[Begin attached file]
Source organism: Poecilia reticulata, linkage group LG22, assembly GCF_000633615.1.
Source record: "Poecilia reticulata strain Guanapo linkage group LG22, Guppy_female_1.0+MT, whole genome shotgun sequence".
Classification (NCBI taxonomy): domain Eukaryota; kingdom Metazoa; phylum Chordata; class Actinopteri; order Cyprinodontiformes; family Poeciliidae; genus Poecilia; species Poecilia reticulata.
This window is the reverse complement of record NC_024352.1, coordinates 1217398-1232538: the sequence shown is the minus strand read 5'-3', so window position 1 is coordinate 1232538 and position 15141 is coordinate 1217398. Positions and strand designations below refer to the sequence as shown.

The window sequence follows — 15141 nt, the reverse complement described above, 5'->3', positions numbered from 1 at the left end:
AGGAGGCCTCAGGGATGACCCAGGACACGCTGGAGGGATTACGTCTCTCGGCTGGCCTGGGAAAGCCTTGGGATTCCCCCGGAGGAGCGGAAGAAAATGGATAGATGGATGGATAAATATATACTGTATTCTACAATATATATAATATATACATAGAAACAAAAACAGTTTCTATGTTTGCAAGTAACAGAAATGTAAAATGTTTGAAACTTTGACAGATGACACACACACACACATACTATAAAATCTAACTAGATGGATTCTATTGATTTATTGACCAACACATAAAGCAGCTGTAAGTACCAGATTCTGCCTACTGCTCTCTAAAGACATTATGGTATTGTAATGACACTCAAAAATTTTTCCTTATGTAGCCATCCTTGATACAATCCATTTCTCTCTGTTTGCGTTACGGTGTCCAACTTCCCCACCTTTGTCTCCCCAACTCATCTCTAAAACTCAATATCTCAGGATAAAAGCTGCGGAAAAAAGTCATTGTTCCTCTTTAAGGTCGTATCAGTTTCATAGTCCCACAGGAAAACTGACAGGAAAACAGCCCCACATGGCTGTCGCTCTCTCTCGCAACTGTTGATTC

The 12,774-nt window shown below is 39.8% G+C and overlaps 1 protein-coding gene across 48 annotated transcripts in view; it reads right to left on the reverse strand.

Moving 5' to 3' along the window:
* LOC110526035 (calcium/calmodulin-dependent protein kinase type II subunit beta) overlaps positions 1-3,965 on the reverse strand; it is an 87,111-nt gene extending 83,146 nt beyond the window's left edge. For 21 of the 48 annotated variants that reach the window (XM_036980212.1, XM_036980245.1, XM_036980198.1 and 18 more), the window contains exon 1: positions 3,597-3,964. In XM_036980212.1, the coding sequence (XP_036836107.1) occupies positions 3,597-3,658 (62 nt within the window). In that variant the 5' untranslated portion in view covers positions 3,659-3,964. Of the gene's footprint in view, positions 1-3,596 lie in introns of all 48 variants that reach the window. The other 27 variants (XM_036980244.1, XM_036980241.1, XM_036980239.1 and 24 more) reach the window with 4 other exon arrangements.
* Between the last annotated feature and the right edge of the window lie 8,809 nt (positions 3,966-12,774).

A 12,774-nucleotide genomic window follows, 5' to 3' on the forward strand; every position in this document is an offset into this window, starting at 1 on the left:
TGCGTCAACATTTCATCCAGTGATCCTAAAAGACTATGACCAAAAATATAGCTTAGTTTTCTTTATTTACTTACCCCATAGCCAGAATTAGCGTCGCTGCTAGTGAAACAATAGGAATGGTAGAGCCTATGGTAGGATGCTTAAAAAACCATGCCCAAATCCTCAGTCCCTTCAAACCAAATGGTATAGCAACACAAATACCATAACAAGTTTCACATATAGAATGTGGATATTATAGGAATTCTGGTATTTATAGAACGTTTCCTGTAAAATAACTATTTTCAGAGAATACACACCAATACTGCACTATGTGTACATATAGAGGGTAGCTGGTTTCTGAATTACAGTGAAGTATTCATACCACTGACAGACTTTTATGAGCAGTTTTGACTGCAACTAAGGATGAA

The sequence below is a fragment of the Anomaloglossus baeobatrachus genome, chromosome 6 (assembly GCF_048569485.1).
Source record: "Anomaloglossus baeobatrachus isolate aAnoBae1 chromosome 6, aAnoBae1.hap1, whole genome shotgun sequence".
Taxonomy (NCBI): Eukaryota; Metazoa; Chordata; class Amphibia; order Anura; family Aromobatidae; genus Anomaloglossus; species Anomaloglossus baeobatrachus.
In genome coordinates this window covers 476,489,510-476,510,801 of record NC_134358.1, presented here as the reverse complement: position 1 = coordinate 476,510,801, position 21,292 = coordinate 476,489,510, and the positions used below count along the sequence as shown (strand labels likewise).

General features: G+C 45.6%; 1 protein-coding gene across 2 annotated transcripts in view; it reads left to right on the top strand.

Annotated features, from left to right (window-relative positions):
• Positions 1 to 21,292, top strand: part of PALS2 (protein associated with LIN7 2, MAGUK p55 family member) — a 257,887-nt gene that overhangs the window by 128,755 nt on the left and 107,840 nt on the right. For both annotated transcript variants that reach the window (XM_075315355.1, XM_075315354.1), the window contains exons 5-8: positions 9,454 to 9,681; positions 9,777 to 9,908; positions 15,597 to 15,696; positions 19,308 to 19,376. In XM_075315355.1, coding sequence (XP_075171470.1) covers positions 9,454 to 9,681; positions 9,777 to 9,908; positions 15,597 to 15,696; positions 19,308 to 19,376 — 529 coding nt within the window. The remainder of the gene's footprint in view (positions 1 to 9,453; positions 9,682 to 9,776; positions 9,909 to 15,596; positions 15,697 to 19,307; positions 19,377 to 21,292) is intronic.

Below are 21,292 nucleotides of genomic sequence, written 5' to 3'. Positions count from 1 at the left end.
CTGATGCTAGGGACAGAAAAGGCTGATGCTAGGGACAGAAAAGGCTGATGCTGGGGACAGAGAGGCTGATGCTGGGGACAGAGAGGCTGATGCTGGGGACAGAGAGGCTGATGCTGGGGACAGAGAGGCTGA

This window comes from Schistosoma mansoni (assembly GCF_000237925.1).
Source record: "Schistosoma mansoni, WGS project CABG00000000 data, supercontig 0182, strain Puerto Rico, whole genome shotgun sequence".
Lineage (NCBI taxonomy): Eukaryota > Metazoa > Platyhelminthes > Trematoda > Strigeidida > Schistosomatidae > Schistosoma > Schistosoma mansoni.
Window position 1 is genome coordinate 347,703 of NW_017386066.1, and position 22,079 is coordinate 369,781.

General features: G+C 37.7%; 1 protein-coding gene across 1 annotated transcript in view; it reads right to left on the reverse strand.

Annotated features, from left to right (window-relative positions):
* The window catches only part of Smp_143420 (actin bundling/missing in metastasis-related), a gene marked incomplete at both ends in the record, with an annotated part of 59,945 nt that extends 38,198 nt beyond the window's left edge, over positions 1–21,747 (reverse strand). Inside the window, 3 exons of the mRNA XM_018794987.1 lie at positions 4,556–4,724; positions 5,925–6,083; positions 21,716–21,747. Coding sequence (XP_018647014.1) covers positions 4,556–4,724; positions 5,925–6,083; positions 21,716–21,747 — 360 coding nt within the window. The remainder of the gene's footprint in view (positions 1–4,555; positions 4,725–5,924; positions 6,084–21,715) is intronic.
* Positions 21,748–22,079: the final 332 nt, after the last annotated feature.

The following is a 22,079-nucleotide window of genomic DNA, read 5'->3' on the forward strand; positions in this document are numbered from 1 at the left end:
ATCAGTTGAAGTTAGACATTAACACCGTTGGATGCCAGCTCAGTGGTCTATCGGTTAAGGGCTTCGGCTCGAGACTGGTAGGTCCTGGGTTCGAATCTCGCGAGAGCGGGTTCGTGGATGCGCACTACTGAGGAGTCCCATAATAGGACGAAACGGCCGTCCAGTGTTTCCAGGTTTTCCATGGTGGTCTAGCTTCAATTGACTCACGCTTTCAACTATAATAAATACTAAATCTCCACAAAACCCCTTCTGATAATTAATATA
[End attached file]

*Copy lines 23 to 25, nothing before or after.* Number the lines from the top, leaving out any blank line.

Source record: "Schistosoma mansoni, WGS project CABG00000000 data, supercontig 0182, strain Puerto Rico, whole genome shotgun sequence".
Lineage (NCBI taxonomy): Eukaryota > Metazoa > Platyhelminthes > Trematoda > Strigeidida > Schistosomatidae > Schistosoma > Schistosoma mansoni.
Window position 1 is genome coordinate 347,703 of NW_017386066.1, and position 22,079 is coordinate 369,781.